said, that he was by no means favourable to Parliamentary grants for religious purposes, deeming the principle both vicious and unconstitutional, but at the same time he was unwilling that an act of injustice should be done to any party, and he thought it rather hard that the Episcopal Communion in Scotland should be singled out for more severe treatment than was awarded to any other class of religionists. The Scottish recipients of this small bounty were fairly entitled to expect that, as it had been granted to them for thirty consecutive years, it would be continued for their lifetime. They were gentlemen of exemplary piety, between whom and the Apostles there was at least one point of resemblance—poverty. The legislative disabilities under which they laboured were a disgrace to modern civilisation, and a reproach to the statute book.


said, he thought that the improvements suggested by the right hon. Gentleman the Member for the University of Oxford (Mr. Gladstone) should emanate from the Church and not from the Legislature.


said, he hoped the Government would consider the matter, for the present state of the law was disgraceful, He trusted that the working clergy would be looked to as well as the Bishops.


said, he was not aware of the existence of the disqualifications to which the right hon. Gentleman the Member for the University of Oxford had referred, nor could be conceive what rational argument could be urged in their favour. [Mr. GLADSTONE: They were introduced by Lord Thurlow in a Bill passed in 1792.] It scarcely needed the logical and forensic diction of the right hon. Gentleman to display the absurdity and illiberality of such regulations. However, as they existed by virtue of an Act of Parliament, it would need the interference of the Legislature to remove them, and it would not be competent for the Church to do so by its own action. There was no difference between the religious tenets of the Episcopal Communion in Scotland and those of the Established Church in this country. Each subscribed to the Thirty-nine Articles, and though there might be some distinction in their liturgies, there was none in their doctrinal opinions. Whatever the opinion of Lord Thurlow, who was no great theologian, might have been on this question, it was very certain that these disqualifications, affecting one of two classes of religionists which were precisely identical in faith, were entirely irrational. The present seemed a gracious moment to revoke them, when the Government had found itself compelled by a sense of public duty to take away the small grant heretofore enjoyed by the Episcopal Communion in Scotland. It was with great reluctance that the Government had done so; but there were reasons which, in their view, rendered it imperative to take the step. The grant had been usually made once in two years. Previous to the surrender by the Crown of the hereditary revenues, which took place on the accession of William IV., the charge was defrayed from that source of income, but it had since that period been defrayed from the Vote for Civil Contingencies, there being now no fund at the disposal of the Crown to meet charges of that description. The first grant appeared to have been made in 1813, by a Treasury Minute, dated the 28th of December in that year, upon a representation from the Protestant Bishops in Scotland of the inadequacy of the incomes of many of the Episcopal clergy, which had been reduced in some cases to £20 a year. The grant was again made in 1815, but did not appear to have been paid regularly until 1828. From that date £1,200 had been paid once in two years. The hereditary revenue having been surrendered to the public, the grant must now be provided for from public funds. The annual sums of £2,000 for the poor clergy of the Scotch Presbyterian Church, and of £1,100 for the officers of the General Assembly managing the affairs of that Church, were payable from the Consolidated Fund under the Act of 2 & 3 Will. 4, c. 116, passed for the purpose of giving effect to the recommendations of the Committee on Civil Government Charges in 1831. The charge for the Episcopal clergy was not included in the items mentioned in the Report of the Committee, but no doubt it would have been provided for in like manner had it been adverted to at the time as likely to become a permanent charge. The sum was divided in proportions of £100 to each of the six Bishops, and the remainder among the inferior clergy according to the discretion of the trustees, subject to the limit of £80 as the maximum of the emolument of each. It having been represented that the funds at the disposal of the Government for Civil Contingencies could not with propriety be applied to such purposes as the grant contemplated, the Government had to decide whether they would place it on the annual Votes or discontinue it altogether. Looking at all the circumstances of the case, and having particular regard to the fact that the Episcopal Church in Scotland was upon the whole a wealthy communion, its resources being considerable, and its numbers not greater than those of a large London parish; and remembering, also, that in Scotland they were Nonconformists, the Government came to the conclusion that it would not be advisable to place the grant on the annual Votes, and that the latter al- ternative—that of abolishing it altogether—was the only one that could be adopted. The Government had arrived at that determination with considerable reluctance, but they had not felt justified in taking any other course.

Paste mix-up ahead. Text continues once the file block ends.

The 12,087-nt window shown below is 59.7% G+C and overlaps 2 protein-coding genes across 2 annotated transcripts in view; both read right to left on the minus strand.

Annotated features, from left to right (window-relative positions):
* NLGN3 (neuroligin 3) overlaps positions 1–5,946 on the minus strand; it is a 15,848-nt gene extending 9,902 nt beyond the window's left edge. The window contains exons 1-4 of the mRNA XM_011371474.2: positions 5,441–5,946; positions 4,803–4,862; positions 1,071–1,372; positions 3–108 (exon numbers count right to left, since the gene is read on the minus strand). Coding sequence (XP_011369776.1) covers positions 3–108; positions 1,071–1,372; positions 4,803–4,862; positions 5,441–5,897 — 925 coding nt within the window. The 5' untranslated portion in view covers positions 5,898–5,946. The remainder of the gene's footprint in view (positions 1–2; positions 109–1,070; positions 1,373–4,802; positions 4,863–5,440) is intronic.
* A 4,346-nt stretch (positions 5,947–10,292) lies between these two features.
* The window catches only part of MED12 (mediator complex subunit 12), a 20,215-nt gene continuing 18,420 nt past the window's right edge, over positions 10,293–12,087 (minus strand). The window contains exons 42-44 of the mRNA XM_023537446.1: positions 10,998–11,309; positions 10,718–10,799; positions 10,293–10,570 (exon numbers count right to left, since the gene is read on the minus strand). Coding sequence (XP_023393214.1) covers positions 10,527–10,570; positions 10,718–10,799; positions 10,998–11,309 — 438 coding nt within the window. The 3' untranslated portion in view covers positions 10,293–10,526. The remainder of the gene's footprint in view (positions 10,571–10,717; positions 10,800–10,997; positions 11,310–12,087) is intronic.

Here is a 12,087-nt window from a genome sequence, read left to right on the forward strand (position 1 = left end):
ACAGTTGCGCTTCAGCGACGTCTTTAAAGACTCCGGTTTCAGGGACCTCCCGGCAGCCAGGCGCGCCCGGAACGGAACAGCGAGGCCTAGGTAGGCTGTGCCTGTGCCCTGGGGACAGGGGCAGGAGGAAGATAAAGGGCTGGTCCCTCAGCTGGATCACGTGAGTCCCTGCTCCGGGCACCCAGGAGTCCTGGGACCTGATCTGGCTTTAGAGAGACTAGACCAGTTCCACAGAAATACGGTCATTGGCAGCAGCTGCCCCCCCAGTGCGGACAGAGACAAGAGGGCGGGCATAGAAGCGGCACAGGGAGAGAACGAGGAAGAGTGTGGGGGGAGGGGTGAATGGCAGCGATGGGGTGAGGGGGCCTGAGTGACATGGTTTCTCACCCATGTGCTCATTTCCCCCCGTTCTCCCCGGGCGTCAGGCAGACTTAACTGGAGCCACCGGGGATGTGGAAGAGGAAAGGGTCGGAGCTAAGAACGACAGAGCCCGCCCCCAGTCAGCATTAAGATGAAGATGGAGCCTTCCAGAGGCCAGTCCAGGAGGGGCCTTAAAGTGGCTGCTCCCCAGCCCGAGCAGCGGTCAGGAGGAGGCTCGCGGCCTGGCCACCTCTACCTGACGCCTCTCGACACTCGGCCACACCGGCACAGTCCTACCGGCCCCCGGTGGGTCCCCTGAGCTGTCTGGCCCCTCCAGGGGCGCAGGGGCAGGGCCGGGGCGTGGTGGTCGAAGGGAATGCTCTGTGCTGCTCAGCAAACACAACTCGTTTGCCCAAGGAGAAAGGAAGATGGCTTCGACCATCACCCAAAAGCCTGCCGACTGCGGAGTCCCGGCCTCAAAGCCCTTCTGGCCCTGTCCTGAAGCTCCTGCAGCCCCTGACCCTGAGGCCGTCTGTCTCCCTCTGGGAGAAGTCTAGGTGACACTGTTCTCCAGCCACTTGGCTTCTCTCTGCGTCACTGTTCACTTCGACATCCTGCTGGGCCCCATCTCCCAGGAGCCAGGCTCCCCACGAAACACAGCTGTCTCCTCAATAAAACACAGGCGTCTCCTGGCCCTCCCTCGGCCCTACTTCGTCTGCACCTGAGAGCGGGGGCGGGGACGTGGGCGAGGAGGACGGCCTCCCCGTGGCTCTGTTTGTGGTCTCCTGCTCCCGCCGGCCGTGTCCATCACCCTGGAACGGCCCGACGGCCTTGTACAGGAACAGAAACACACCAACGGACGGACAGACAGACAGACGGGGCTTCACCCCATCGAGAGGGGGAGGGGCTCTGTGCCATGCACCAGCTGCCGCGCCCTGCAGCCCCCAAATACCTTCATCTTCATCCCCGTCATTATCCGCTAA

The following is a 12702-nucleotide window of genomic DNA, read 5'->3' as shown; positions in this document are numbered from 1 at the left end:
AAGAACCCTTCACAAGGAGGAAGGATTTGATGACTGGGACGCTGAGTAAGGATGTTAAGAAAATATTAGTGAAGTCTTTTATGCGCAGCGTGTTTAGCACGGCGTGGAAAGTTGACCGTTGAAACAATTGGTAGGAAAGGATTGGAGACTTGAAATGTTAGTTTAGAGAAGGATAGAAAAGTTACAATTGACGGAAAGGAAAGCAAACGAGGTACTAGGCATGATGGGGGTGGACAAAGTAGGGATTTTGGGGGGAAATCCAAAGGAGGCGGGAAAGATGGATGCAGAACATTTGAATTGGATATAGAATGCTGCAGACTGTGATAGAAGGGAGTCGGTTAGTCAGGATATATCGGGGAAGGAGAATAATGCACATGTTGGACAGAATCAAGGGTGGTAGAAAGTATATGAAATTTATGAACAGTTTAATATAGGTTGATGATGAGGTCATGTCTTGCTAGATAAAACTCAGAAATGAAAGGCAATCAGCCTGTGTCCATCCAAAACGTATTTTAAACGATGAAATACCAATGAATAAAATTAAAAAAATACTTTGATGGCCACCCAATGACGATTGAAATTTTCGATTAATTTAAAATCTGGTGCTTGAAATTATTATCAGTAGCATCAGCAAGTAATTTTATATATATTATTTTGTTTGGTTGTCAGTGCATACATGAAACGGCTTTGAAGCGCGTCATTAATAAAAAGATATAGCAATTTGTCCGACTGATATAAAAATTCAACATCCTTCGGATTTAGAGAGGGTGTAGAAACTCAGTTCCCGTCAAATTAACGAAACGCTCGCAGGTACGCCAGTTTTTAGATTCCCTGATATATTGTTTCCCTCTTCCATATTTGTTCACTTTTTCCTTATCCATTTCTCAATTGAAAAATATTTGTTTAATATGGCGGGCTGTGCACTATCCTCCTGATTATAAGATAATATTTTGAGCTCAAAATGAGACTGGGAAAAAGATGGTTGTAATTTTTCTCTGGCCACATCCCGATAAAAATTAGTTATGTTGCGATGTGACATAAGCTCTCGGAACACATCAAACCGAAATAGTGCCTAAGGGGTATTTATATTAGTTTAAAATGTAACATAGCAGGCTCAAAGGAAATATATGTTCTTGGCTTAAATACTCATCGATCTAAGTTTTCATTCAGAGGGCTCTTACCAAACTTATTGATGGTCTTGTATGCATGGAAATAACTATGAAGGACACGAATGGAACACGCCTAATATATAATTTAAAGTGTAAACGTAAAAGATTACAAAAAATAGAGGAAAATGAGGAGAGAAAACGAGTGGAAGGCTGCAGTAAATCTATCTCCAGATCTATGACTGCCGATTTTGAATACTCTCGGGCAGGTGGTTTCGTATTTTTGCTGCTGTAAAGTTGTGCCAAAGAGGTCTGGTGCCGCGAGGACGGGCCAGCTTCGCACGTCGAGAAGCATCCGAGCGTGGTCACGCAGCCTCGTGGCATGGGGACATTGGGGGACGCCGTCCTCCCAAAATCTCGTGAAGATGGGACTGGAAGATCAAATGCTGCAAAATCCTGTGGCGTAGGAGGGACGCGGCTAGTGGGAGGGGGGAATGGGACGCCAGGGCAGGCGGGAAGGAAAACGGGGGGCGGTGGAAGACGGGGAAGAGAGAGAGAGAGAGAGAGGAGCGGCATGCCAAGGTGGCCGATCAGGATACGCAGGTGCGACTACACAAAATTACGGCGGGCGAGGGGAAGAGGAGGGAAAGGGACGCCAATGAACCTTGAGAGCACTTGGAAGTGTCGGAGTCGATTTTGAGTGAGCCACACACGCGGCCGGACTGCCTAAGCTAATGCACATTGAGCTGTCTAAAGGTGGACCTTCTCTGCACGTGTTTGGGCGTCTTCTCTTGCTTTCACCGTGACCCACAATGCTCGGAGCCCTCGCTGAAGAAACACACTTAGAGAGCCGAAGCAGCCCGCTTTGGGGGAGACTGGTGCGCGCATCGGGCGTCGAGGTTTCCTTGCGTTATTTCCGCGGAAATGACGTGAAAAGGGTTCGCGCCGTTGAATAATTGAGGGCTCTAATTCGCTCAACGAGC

said, he approved the conduct of the Government in withdrawing the grant; but he would submit that the legal disqualifications to which its former recipients were liable ougt also to be removed.

Motion agreed to.